- In a relaxed position, especially standing silently at rest with the right foot stationary:
put the soldiers at ease while waiting for inspection.
- Used as a command for troops to assume a relaxed position.
- having no anxiety, pain, or discomfort
- to tactfully persuade (an employee, tenant, etc.) to leave
- to reduce the angle the rudder makes with the fore-and-aft line so that the vessel will turn more gradually
- to relax and be comfortable
Origin of Ease
From Middle English ese, eise (“ease”), from Anglo-Norman ese (“ease”), Old French aise, eise (“convenience, leisure, comfort”), of unknown origin. Earliest meaning was that of "empty space, elbow-room, opportunity". Conflicting forms in Romance point to an external, non-Latin origin . Probably from a Germanic or Celtic source. Compare Old English ēaþe (“easy”), Gothic (azēti, “ease, pleasure”), Gothic (azēts, “easy”), Breton eaz, ez (“easy”), Irish adhais (“easy, leisure”). See also eath.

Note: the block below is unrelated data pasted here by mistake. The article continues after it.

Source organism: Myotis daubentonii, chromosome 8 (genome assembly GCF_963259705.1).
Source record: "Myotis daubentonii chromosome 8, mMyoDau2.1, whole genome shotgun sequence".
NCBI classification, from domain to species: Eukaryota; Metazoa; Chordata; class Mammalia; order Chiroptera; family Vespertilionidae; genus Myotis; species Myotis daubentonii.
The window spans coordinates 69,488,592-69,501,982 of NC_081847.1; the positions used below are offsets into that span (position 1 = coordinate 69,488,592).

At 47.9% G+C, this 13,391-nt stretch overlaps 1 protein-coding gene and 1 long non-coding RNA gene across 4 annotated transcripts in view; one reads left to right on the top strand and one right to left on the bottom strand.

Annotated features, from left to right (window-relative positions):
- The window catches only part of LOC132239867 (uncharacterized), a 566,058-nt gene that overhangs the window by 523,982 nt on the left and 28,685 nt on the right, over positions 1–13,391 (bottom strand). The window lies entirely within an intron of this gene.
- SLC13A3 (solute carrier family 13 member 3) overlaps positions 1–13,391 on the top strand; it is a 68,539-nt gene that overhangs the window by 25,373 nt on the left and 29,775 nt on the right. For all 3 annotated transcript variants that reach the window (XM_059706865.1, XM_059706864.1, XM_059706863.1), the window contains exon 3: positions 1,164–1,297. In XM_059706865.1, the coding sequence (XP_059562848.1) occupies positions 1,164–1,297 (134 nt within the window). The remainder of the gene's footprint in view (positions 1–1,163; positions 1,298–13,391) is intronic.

Middle English ese from Old French aise elbowroom, physical comfort from Vulgar Latin adiacēs, adiac- adiac- alteration of Latin adiacēns, adiacent- present participle of adiacēre to lie near adjacent
From American Heritage Dictionary of the English Language, 5th Edition
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